History & Heritage
Indulge yourself in the rich history and heritage, and experience the unique culture Yorke Peninsula has to offer.
In the 19th century, Yorke Peninsula saw a copper mining boom and an explosion of agricultural trade and the ingenuity of early settlers led to many agricultural inventions.
The regions many museums provide you with a vivid insight into Yorke Peninsula’s fascinating history.
Visit the many museums for a chance to step back in time and enjoy the stories of our fascinating past.
Experience our unique history and culture from the early days of mining to the amazing maritime history of windjammers and shipwrecks in maritime museums, the ingenuity of early settlers and their inventions to modern day agriculture, visit the plane of an aviation pioneer or absorb yourself in a military museum.
With a short but colourful history, Yorke Peninsula has something to intrigue every visitor.
Open Sunday & public holidays 2-4pm or by appointment
Bublacowie Military Museum
Open Sunday, Monday & Tuesday 10am–4pm or by appointment
Open Saturday & Sunday 2–4pm or by appointment
Open Sunday, public & school holidays 2–4pm or by appointment
Open Tuesday – Friday 9.30am–1pm, Saturday 9.30am–noon or by appointment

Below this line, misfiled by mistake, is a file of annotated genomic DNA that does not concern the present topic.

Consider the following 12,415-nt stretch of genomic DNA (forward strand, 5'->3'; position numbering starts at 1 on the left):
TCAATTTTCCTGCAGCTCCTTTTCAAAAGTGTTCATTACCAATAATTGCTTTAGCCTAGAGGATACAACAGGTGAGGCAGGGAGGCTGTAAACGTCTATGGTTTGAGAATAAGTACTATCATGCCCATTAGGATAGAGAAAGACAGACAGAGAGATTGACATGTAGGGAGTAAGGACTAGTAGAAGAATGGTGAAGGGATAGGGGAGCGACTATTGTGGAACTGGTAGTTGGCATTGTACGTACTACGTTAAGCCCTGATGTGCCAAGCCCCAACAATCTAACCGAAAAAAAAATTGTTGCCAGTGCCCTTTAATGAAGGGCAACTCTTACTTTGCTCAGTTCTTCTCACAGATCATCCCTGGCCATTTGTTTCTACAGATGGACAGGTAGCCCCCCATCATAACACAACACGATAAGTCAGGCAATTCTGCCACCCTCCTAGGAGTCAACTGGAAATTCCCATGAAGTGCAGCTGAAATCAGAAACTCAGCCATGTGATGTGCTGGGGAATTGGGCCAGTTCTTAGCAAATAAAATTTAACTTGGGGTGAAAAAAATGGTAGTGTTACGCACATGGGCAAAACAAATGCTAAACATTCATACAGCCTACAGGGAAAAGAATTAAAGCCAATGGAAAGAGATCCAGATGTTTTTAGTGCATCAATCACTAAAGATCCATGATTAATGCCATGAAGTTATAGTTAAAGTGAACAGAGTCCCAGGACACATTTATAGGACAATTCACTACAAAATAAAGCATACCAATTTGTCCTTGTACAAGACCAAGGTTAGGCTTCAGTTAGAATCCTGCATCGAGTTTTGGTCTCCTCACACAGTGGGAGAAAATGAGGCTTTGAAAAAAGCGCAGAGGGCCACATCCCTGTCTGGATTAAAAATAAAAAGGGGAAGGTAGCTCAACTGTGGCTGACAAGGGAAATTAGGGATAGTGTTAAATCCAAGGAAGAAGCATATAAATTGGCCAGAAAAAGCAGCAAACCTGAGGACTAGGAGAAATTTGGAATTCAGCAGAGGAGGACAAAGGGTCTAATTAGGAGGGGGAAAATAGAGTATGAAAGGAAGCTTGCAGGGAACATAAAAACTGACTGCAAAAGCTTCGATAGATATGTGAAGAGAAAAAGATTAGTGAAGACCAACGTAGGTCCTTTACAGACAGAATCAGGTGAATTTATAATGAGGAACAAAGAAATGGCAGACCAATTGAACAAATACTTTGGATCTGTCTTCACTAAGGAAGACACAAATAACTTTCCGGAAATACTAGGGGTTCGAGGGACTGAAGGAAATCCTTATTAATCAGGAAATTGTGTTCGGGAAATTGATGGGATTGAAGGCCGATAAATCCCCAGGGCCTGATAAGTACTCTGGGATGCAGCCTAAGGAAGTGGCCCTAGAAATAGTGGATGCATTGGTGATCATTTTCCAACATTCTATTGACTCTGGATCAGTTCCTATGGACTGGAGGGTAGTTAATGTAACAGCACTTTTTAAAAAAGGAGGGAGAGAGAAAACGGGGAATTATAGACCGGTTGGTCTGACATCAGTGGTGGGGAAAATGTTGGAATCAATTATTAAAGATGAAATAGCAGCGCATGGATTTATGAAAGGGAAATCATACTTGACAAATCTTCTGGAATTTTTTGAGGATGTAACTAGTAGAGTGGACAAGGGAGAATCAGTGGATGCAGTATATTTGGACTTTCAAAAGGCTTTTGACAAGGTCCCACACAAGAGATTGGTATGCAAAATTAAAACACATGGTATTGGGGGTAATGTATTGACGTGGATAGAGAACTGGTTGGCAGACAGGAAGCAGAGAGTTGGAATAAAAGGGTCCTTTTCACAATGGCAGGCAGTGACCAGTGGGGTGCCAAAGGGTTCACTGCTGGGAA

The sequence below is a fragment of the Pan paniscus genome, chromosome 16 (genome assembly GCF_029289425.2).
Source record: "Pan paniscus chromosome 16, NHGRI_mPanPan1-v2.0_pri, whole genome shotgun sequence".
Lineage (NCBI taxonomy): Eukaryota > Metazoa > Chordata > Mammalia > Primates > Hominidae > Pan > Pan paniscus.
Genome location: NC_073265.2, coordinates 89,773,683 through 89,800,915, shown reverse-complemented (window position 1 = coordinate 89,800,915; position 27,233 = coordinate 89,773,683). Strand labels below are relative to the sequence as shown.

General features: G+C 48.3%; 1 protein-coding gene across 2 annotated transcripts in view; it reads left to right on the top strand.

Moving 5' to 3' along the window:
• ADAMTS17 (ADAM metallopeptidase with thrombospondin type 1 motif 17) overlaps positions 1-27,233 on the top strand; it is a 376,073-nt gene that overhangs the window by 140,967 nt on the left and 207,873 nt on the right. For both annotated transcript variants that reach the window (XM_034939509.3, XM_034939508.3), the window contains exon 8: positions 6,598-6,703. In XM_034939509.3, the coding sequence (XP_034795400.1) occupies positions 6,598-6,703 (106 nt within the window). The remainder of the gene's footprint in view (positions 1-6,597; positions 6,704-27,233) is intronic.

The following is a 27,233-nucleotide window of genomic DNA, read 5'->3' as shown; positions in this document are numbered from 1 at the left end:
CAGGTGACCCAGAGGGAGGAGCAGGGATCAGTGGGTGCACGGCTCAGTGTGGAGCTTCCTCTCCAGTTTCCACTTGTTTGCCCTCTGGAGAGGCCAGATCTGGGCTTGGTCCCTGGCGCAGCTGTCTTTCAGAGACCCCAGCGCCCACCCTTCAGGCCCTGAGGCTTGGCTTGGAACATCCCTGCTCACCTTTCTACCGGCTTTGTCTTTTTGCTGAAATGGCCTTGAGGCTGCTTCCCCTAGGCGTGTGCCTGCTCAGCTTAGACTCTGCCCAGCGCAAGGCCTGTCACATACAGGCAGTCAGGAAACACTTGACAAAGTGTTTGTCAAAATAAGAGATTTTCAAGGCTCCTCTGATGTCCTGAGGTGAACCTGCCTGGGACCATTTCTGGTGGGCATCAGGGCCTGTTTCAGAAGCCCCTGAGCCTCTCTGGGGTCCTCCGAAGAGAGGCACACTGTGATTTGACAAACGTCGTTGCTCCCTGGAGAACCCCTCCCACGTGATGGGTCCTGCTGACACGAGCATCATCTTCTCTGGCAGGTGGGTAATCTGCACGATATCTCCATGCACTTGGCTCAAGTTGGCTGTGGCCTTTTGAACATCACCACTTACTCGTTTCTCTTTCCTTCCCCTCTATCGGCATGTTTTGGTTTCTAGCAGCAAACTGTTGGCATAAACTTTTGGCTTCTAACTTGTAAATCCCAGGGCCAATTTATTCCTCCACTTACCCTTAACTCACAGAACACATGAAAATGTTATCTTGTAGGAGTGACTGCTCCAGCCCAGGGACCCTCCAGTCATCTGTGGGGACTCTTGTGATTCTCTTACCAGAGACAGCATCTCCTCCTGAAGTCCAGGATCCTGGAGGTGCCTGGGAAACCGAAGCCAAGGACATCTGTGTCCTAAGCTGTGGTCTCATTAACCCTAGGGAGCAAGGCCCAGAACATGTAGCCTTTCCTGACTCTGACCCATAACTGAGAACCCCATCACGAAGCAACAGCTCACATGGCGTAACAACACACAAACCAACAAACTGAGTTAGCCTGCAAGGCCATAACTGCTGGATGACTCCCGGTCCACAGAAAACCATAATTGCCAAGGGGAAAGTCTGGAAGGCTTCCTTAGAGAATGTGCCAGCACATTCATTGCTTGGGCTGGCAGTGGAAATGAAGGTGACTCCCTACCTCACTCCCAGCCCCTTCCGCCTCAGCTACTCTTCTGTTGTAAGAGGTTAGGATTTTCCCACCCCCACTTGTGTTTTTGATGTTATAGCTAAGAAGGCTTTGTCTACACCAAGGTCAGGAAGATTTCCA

Moonta Mines Museum
Open daily 1-4pm; 11am-4pm during school & public holidays
Port Broughton Heritage Centre
Open by appointment
Port Victoria Maritime Museum
Open Saturday, Sunday & public holidays 2–4pm
Open Sunday & Wednesday 2–4pm, daily during January or by appointment
The Farm Shed Museum, Kadina
Open daily, Monday - Friday 9am-5pm; weekends & public holidays 10am-4pm
Wallaroo Heritage & Nautical Museum
Open daily 10am–4pm
Yorketown Historical Society
Open Friday 10am–noon or by appointment
Ports & Jetties
In the early days of settlement, Yorke Peninsula's ports were full of life with boats loaded up with cargos of wool, lime, gypsum, grain and general supplies that traded as far away as England.
Imagine the scenes of windjammers, steamships, ketches and schooners tied up to town jetties or moored off shore.
A visit to the historic jetties and some of our fascinating museums gives you an insight into an era when communities were almost entirely dependent on sea transport.
Today, Yorke Peninsula's ports and jetties are alive and thriving with holiday makers and fishers. Whether you are reliving the history, dangling a line, diving on jetties or shipwrecks or relaxing on the coast, we hope you enjoy our historic ports with the remnants of the past, mixed with more modern facilities of today.
Ardrossan, Wallaroo, Klein Point and Port Giles are still thriving shipping ports with the export of grain, salt and mining produce. They are serviced by large bulk carrying ships, quite different to the smaller ketches and windjammers of yesteryear.